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2011-12 Academic Year
New Sisters Fund Grant Awarded to Prof. Janis Miller and Jane Hassinger Team to Study "Gender-based Violence in the Democratic Republic of Congo"
Ann Arbor – October, 2011—Prof. Janis Miller and Jane Hassinger have received a Sisters Fund grant from the University of Michigan's Institute for Research on Women & Gender for their proposal, "Gender-based Violence in the Democratic Republic of Congo: A Landscape Analysis and Stakeholder Consultation."
The Miller-Hassinger proposal was inspired by U-M Wallenberg Medal winner Dr. Denis Mukwege, who held an honorary lectureship at the university in fall, 2010. Dr. Mukwege, who has treated more than 30,000 rape victims in the Democratic Republic of Congo (DRC), challenged the university to help end the ongoing, brutal, and systematic use of rape as a tool of war in the DRC, and to apply its collective expertise to develop interventions for the medical, psychological, and social needs of victims. In response, a multidisciplinary team from the schools of Medicine, Nursing, Public Health, Business, and Social Work was created.
The Miller-Hassinger team of U-M researchers, supported by the Sisters Fund, will make a two-week exploratory trip to the DRC to collect data and make recommendations to the larger committee. The interdisciplinary team will travel to the DRC cities of Kinshasa, Goma, and Bukavu. The group will meet with collaborators from USAID, HEAL Africa, and Dr. Mukwege's Panzi Hospital. The long-term goal is to improve the quality of care for women, particularly rape victims, at the hospital level and/or improve the quality of life for the community. In the short-term, the team will begin to develop sustaining relationships and firsthand knowledge of the DRC and its people.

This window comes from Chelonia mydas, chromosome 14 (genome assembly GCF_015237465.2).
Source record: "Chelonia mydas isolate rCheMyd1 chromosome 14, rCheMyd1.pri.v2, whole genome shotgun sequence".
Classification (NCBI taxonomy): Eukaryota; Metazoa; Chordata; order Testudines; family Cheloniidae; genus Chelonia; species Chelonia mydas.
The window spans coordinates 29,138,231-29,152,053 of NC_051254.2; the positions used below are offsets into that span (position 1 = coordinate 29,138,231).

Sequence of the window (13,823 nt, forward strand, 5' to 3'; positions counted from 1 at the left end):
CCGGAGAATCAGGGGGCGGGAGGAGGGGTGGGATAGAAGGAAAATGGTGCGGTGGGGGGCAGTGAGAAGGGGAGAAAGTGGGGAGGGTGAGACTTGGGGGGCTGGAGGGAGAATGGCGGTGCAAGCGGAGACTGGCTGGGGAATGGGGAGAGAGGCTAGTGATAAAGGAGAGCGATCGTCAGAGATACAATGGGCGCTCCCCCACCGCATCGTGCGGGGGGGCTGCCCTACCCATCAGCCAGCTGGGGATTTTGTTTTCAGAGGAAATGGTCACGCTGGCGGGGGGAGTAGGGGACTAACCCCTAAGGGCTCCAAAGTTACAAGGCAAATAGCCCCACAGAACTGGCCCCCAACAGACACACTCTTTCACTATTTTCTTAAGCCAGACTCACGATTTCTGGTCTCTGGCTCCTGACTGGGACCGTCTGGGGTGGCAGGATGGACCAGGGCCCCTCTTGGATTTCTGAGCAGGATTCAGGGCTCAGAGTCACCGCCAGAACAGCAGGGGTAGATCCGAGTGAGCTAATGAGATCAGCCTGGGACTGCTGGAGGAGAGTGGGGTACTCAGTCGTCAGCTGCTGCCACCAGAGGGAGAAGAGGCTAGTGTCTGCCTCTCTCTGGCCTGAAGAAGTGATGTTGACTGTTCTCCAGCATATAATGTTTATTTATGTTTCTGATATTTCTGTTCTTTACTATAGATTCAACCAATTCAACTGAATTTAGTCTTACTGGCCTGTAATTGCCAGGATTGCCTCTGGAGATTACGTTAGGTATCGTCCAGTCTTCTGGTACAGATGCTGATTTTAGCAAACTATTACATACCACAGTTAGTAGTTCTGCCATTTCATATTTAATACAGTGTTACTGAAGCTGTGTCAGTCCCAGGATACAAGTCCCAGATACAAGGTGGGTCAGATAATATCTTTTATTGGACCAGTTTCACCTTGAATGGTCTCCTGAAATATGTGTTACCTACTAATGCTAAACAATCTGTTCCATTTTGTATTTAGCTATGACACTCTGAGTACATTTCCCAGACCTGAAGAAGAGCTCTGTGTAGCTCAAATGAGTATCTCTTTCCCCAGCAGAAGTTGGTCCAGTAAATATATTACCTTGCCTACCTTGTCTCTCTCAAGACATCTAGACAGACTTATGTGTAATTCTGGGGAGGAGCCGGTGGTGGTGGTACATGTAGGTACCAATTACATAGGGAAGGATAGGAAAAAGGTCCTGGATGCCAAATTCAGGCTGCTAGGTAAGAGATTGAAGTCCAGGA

The Sisters Fund grant will make travel possible for Dr. Paul Clyde (Ross School of Business), Jane Hassinger (Women's Studies and IRWG), Prof. Janis Miller (Nursing), and Lisa Peters (Center for Global Health). Dr. Clyde has worked on a variety of business model issues with health care institutions in a number of countries around the world including India, China, Rwanda, Uganda, and Honduras. Ms. Hassinger will conduct interviews; she is a clinical social worker and psychoanalyst whose research in Ghana, Rwanda, and South Africa has focused on coping strategies for women suffering from abuse and trauma, post-traumatic stress disorder, and women's psychological and economic development. Prof. Miller, an expert in childbirth-related pelvic tissue trauma and its associated symptoms of urinary and fecal incontinence, prolapse, and resulting physical and psychological pain will work closely with HEAL Africa physicians. Lisa Peters will make a preparatory trip to the DRC and conduct interviews in Swahili; she has field experience in Tanzania doing health education projects, girls' empowerment, and small business development.
IRWG fosters collaboration and furthers the research of all U-M faculty members and graduate students who use the lens of women and gender to pursue their studies. The Sisters Fund is an innovative small-grants program that supports U-M faculty research, scholarship, or other creative activities that benefit local and global communities experiencing gender-based health disparities. The fund was established in 2006 with help from the College of Literature, Science, and the Arts. Its first funders were primarily women. To contribute to the Sisters Fund, visit http://irwg.research.umich.edu/join/support.html.
For further information, contact: Debra M. Schwartz, senior public relations representative, email@example.com, 734-647-